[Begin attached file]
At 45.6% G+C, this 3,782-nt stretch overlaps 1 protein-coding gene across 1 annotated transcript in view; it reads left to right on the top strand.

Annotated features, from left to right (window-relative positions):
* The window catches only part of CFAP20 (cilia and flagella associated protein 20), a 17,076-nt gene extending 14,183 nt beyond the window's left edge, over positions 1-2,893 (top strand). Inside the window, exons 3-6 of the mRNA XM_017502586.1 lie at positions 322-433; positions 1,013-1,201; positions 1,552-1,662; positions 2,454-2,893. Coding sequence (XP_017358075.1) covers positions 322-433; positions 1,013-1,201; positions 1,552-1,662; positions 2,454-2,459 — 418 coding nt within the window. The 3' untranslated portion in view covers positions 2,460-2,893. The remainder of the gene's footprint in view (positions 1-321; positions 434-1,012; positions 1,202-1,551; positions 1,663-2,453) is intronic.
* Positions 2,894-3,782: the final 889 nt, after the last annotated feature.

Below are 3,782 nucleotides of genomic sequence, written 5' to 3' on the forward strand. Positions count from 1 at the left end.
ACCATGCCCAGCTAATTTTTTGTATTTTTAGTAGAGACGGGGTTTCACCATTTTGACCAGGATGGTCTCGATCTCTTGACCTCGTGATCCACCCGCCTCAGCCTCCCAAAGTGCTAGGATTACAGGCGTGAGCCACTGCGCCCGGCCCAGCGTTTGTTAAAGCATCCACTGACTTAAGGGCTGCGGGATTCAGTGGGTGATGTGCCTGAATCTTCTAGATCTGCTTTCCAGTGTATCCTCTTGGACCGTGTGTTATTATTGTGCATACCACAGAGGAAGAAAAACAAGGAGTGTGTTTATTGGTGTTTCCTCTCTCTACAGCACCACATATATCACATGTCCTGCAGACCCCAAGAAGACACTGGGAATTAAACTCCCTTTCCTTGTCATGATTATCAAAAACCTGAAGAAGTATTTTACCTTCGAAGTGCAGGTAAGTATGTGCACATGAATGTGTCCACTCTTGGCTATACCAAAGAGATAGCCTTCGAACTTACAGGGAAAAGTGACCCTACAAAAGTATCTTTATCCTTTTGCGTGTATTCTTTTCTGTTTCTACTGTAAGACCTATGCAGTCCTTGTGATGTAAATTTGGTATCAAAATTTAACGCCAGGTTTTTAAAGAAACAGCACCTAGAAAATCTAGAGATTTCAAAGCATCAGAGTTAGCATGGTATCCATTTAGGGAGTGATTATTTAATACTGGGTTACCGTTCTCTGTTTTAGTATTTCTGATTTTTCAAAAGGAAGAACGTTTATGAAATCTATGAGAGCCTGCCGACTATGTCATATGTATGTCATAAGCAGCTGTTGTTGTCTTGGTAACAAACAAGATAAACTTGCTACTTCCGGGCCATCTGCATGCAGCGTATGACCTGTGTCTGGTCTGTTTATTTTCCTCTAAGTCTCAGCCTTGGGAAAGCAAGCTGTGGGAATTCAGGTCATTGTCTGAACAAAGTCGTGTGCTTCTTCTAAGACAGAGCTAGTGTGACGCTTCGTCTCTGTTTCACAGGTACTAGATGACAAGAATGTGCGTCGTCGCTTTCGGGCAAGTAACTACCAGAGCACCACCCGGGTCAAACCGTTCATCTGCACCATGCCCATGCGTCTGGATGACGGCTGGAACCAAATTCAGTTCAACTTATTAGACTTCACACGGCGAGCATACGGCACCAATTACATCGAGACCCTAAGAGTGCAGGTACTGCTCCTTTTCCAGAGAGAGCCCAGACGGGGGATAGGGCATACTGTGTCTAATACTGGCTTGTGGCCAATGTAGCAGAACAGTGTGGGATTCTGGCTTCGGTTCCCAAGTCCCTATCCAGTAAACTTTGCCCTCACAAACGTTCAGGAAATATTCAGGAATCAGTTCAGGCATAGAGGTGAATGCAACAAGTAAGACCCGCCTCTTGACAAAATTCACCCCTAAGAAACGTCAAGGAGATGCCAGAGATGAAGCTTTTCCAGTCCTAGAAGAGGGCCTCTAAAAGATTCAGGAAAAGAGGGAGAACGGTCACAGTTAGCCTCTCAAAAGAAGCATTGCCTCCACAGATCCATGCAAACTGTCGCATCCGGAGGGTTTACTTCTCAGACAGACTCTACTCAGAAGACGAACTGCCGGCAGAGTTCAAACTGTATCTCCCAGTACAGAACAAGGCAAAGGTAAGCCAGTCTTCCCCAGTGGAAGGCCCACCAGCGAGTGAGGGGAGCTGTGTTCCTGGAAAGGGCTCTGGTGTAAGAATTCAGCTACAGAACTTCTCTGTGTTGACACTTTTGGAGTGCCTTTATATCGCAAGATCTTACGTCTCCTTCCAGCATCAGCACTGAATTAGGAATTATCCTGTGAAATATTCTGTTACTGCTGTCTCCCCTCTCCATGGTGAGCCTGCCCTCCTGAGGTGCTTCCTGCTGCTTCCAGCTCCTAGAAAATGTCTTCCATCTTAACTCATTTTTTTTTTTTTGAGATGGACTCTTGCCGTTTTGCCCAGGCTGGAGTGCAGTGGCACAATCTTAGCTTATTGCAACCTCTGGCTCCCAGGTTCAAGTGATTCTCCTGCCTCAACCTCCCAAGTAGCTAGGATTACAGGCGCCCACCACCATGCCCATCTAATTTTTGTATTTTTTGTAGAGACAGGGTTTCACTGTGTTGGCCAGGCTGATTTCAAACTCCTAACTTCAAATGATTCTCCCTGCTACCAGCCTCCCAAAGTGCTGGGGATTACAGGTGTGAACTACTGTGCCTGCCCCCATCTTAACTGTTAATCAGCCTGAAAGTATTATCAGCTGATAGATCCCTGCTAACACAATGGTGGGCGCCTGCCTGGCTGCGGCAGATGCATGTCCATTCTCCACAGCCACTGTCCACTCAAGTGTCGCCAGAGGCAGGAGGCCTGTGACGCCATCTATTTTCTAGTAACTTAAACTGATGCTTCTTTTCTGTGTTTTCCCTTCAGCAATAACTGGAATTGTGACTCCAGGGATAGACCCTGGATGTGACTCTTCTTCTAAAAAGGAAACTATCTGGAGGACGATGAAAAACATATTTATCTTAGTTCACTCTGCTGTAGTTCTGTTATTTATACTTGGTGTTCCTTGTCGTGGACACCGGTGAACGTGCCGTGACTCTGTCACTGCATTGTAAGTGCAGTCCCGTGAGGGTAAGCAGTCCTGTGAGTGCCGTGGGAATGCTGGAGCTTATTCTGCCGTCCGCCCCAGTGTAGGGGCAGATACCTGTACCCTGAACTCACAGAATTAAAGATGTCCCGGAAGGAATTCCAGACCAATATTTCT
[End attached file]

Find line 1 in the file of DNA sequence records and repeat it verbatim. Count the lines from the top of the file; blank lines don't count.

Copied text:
At 45.6% G+C, this 3,782-nt stretch overlaps 1 protein-coding gene across 1 annotated transcript in view; it reads left to right on the top strand.